Blue Point Brewery - This brewery from out on Long Island had a really solid representation with a Toasted Amber Lager and a RYPA (IPA made with Rye). The RYPA especially stood out because it seemed to be a popular style across the board at the fest and in my opinion this topped them all.

Alright, this is part one of four. Stay Tuned for Harry's analysis and then a recap of our epic post-fest bar crawl!

Double Simcoe IPA

Rating: 9.8
Brewery: Weyerbacher (Easton, PA)
Glass: Pint
ABV: 9.0%
Seller: The Foodery (Philadelphia, PA)
When Enjoyed: 6 March 2009

Usually the Double IPA marks a beer where hops abound and the aftertaste tends to get a bit bitter. The Double IPA tends to be a stronger beer with high ABV content, bitterness and hoppy flavors. Generally the Double IPA takes all of the flavors that mark a regular IPA and increase it towards an extreme.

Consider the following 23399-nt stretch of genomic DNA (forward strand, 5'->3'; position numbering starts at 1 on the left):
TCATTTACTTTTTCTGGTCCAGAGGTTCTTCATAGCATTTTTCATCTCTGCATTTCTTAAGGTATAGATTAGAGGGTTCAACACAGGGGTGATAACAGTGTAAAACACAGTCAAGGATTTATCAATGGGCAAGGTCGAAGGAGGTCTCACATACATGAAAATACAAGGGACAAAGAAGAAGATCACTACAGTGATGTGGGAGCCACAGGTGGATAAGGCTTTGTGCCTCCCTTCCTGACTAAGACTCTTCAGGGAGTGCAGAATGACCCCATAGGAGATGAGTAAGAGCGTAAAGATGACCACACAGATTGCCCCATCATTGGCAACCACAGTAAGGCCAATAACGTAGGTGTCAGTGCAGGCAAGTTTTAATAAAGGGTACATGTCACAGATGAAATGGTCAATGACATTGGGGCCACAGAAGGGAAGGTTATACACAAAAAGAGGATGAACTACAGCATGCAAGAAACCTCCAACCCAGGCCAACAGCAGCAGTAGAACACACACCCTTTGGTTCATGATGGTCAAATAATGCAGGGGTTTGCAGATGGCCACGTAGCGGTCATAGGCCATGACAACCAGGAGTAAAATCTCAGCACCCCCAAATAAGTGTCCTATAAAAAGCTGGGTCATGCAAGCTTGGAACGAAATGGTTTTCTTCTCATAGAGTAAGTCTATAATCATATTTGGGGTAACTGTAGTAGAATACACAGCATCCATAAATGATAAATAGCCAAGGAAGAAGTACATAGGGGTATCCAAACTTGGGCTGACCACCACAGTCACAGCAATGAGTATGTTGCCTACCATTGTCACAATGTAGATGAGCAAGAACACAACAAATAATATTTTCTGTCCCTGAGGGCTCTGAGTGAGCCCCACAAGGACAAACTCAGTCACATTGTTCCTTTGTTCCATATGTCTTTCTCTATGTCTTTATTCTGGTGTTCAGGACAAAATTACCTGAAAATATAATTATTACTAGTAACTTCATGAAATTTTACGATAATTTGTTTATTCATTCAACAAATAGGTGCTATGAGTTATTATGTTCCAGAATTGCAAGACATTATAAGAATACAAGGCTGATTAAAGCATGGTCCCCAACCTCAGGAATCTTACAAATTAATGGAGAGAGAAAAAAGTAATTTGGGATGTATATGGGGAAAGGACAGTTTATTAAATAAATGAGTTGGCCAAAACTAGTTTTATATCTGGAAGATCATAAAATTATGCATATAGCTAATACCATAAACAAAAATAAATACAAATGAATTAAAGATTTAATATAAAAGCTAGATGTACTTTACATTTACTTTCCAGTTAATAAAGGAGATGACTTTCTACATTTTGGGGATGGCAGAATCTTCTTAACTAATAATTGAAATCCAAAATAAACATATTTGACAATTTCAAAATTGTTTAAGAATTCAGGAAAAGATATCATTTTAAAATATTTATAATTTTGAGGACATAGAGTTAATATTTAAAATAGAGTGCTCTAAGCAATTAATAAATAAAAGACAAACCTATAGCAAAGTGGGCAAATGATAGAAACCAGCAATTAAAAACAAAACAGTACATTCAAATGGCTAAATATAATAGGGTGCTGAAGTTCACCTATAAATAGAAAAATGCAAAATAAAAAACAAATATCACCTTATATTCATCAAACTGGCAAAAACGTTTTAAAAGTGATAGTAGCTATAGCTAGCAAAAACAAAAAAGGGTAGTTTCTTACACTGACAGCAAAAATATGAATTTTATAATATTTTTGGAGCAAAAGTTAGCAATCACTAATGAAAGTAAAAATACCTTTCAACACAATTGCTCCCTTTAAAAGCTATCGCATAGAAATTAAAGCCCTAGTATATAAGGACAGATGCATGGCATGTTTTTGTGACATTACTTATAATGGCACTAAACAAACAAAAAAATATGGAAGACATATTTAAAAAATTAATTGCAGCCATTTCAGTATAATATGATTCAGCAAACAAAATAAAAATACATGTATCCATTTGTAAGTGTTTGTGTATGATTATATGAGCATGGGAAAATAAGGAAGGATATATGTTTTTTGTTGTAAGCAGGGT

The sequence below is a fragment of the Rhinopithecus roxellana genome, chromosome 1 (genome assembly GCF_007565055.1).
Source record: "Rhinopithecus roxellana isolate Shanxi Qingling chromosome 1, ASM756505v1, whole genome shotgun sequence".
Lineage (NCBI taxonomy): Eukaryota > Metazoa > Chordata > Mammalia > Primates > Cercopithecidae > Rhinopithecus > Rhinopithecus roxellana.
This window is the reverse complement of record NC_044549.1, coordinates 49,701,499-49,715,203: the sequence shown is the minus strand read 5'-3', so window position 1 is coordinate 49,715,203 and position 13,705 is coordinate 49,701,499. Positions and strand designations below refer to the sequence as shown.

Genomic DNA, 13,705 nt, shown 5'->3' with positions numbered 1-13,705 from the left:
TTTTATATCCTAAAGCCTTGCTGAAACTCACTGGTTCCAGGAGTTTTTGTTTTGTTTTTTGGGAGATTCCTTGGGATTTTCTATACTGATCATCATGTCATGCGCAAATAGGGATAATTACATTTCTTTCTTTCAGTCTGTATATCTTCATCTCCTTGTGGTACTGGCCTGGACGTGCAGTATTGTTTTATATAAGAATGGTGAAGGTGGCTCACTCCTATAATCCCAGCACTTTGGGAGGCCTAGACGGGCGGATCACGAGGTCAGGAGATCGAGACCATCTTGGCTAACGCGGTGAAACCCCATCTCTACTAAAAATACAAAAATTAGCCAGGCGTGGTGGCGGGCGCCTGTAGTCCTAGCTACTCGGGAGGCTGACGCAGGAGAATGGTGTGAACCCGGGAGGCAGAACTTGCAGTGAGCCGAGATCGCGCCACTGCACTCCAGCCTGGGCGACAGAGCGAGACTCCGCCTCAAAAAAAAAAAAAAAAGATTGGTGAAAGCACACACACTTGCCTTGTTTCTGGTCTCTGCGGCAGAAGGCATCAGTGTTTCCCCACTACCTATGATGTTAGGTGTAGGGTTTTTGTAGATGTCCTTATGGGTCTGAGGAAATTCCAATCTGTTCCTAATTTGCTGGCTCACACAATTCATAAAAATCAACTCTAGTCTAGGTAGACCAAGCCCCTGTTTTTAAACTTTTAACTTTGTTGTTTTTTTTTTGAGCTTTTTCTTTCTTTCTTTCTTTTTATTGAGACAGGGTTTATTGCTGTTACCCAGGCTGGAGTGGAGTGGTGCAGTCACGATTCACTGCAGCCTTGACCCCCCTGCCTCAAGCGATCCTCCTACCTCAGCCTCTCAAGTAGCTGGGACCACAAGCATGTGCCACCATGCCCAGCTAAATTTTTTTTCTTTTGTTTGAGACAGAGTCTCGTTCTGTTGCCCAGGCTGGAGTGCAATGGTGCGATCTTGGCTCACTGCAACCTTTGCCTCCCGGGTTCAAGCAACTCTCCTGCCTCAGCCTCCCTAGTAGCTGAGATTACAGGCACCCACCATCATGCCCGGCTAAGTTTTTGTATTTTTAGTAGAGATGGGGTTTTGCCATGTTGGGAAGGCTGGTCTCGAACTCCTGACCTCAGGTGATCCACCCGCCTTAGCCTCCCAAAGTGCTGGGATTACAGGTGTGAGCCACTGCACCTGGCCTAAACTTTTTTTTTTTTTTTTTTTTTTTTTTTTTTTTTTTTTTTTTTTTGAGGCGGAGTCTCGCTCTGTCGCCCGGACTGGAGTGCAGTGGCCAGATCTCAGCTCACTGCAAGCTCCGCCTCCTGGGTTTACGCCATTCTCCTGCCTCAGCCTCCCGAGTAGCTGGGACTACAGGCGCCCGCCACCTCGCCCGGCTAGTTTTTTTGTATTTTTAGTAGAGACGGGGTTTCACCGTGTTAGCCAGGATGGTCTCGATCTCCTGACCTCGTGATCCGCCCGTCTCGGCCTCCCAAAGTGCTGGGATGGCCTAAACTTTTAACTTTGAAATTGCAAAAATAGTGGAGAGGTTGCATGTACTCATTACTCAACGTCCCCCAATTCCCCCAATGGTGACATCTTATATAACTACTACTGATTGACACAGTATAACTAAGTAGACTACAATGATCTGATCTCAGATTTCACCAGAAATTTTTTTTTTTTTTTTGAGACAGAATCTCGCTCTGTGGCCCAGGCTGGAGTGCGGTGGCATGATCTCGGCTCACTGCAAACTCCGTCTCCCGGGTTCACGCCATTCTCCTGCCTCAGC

This beer's namesake however, is also based on a very special hop: Simcoe hops. The Simcoe hop is a relatively newer hop hybrid created in 2000 known best for it being less harsh to the pallete. This allows for breweries to put in much more hops into their brews without the aversive bitter taste overpowering the beer.

These special Simcoe hops is what really makes the beer. The normal complaint against Double IPAs tends to be that they are too bitter to enjoy regularly. However, the Simcoe IPA does away with this bitter taste in the beer. There is a sense of the hops difference straight from the pour. The color creates a dark orange, almost greenish color. However, the great difference is the improvement upon the taste of the Double IPA.